A submission lodged with the Office of Environment and Heritage nominates Mount Canobolas State Conservation Area as an Area of Outstanding Biodiversity Value under the NSW Biodiversity Conservation Act 2016. The data on biodiversity overwhelmingly supports that the SCA merits such recognition.
An Area of Outstanding Biodiversity Value (AOBV) is a special area that contains irreplaceable biodiversity values that are important to the whole of NSW, Australia or globally. The NSW Biodiversity Conservation Act 2016 (BC Act) provides legal protections for AOBVs, recognising these areas will represent the most valuable sites for biodiversity conservation across NSW. How the SCA meets or exceeds the criteria is summarised here.
Read the full submission: Mt Canobolas SCA AOBV Nomination – Medd & Bower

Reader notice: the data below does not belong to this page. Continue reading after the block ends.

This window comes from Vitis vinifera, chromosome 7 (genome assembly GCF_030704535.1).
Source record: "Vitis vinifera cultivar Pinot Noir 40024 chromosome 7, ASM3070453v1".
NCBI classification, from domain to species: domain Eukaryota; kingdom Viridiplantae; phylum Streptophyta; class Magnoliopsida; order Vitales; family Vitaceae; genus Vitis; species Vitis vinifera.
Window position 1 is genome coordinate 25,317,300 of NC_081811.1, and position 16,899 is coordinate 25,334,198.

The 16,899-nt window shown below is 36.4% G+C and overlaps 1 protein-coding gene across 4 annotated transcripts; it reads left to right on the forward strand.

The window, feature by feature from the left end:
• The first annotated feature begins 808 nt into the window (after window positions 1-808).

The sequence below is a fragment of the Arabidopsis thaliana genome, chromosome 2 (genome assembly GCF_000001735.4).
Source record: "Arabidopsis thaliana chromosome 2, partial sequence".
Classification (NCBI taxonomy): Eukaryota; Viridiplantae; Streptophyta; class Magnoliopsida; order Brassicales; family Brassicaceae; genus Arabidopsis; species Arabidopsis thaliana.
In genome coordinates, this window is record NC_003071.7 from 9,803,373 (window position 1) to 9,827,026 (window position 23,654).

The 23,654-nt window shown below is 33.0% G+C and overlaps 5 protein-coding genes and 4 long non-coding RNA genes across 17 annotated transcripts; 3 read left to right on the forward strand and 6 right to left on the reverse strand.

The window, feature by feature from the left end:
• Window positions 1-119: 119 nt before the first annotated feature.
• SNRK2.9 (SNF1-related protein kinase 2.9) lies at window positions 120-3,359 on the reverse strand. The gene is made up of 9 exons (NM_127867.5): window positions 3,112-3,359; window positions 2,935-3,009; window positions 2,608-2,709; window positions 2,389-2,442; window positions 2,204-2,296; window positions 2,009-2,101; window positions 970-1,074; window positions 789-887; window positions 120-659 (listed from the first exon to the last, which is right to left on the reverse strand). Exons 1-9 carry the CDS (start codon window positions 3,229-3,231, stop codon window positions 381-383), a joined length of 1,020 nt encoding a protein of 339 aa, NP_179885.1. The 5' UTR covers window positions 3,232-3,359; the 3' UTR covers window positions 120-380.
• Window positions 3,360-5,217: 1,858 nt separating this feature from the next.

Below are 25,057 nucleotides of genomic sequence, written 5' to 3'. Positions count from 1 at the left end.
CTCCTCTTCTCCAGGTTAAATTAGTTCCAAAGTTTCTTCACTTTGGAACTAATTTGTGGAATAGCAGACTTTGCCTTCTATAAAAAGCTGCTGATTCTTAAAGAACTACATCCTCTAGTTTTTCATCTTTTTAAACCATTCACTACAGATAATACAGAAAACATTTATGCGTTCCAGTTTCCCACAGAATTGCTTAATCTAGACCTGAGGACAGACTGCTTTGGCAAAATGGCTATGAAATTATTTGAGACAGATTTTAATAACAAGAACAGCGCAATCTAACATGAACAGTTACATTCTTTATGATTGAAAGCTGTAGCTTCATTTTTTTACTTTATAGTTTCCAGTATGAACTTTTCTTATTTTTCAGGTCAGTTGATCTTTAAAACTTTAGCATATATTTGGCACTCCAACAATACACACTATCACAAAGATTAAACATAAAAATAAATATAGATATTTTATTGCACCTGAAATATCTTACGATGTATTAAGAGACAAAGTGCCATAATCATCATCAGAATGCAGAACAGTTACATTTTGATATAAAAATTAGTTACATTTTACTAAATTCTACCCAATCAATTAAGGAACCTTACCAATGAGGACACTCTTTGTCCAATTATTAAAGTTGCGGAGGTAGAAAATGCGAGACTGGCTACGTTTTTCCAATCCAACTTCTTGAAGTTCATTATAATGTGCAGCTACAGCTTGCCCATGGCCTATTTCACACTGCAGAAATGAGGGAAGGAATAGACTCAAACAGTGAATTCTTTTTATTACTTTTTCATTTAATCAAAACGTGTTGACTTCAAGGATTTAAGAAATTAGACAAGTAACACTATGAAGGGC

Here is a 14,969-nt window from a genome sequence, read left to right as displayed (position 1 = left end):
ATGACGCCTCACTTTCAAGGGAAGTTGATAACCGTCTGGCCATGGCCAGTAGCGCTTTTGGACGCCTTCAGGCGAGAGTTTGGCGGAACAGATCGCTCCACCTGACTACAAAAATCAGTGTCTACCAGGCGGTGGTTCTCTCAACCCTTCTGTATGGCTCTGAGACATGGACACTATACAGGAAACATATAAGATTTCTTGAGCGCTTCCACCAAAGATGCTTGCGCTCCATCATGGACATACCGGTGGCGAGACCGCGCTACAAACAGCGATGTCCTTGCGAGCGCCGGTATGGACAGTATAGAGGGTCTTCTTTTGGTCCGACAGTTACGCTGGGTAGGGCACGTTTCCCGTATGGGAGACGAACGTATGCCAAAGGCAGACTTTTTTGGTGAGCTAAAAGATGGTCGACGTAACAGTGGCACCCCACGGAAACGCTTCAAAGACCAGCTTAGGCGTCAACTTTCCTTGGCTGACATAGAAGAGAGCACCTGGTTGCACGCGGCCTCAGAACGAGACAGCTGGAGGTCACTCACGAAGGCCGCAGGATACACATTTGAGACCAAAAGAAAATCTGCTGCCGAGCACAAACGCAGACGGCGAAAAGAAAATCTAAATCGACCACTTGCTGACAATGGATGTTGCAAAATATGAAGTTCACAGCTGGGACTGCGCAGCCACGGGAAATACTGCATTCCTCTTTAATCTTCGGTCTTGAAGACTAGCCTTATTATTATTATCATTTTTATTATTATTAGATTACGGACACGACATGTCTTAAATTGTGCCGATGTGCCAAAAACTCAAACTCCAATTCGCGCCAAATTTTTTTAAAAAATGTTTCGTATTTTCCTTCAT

State, National and Global Significance
Mt Canobolas is an inselberg supporting relict montane and sub-alpine flora, moss and lichen communities that include many endemic species, and that are compositionally distinct from those in all other high altitude areas of NSW and Australia. Despite a paucity of scientific investigation, Mt Canobolas is known to support within a remarkably small area an array of vascular plants, lichens, insects, a Velvet Worm and a planarian that occur nowhere else in Australia or globally. The number of species recognised as unique to Mt Canobolas is expected to grow considerably with further research. There can be no doubt that Mt Canobolas is a hotspot of endemism within NSW and Australia, of global significance.
Significant Contribution to the Persistence of Threatened Species and Ecological Communities